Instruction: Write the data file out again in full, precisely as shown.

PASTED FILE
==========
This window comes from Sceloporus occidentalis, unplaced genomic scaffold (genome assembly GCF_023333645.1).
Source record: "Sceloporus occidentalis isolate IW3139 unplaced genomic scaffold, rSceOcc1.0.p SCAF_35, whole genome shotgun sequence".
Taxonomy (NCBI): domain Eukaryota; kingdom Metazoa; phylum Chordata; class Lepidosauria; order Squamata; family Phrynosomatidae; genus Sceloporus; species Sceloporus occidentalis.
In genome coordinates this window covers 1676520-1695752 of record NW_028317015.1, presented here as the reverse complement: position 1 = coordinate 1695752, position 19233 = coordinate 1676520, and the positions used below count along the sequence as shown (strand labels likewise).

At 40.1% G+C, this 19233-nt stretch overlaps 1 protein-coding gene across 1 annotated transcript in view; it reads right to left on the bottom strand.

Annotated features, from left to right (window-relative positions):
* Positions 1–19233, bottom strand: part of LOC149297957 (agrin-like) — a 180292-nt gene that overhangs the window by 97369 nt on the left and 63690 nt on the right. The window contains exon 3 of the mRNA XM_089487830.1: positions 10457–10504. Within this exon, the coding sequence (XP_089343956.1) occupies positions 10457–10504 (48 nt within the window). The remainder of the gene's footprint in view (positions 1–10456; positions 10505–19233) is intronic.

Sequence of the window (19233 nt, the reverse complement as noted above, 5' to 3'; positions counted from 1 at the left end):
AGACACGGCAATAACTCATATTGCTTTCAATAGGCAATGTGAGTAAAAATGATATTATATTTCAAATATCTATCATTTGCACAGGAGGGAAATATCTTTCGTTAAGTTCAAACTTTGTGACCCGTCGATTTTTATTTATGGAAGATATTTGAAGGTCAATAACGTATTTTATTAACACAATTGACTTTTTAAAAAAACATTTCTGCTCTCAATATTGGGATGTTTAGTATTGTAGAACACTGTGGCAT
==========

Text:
This window comes from Sceloporus occidentalis, unplaced genomic scaffold (genome assembly GCF_023333645.1).
Source record: "Sceloporus occidentalis isolate IW3139 unplaced genomic scaffold, rSceOcc1.0.p SCAF_35, whole genome shotgun sequence".
Taxonomy (NCBI): domain Eukaryota; kingdom Metazoa; phylum Chordata; class Lepidosauria; order Squamata; family Phrynosomatidae; genus Sceloporus; species Sceloporus occidentalis.
In genome coordinates this window covers 1676520-1695752 of record NW_028317015.1, presented here as the reverse complement: position 1 = coordinate 1695752, position 19233 = coordinate 1676520, and the positions used below count along the sequence as shown (strand labels likewise).

At 40.1% G+C, this 19233-nt stretch overlaps 1 protein-coding gene across 1 annotated transcript in view; it reads right to left on the bottom strand.

Annotated features, from left to right (window-relative positions):
* Positions 1–19233, bottom strand: part of LOC149297957 (agrin-like) — a 180292-nt gene that overhangs the window by 97369 nt on the left and 63690 nt on the right. The window contains exon 3 of the mRNA XM_089487830.1: positions 10457–10504. Within this exon, the coding sequence (XP_089343956.1) occupies positions 10457–10504 (48 nt within the window). The remainder of the gene's footprint in view (positions 1–10456; positions 10505–19233) is intronic.

Sequence of the window (19233 nt, the reverse complement as noted above, 5' to 3'; positions counted from 1 at the left end):
AGACACGGCAATAACTCATATTGCTTTCAATAGGCAATGTGAGTAAAAATGATATTATATTTCAAATATCTATCATTTGCACAGGAGGGAAATATCTTTCGTTAAGTTCAAACTTTGTGACCCGTCGATTTTTATTTATGGAAGATATTTGAAGGTCAATAACGTATTTTATTAACACAATTGACTTTTTAAAAAAACATTTCTGCTCTCAATATTGGGATGTTTAGTATTGTAGAACACTGTGGCAT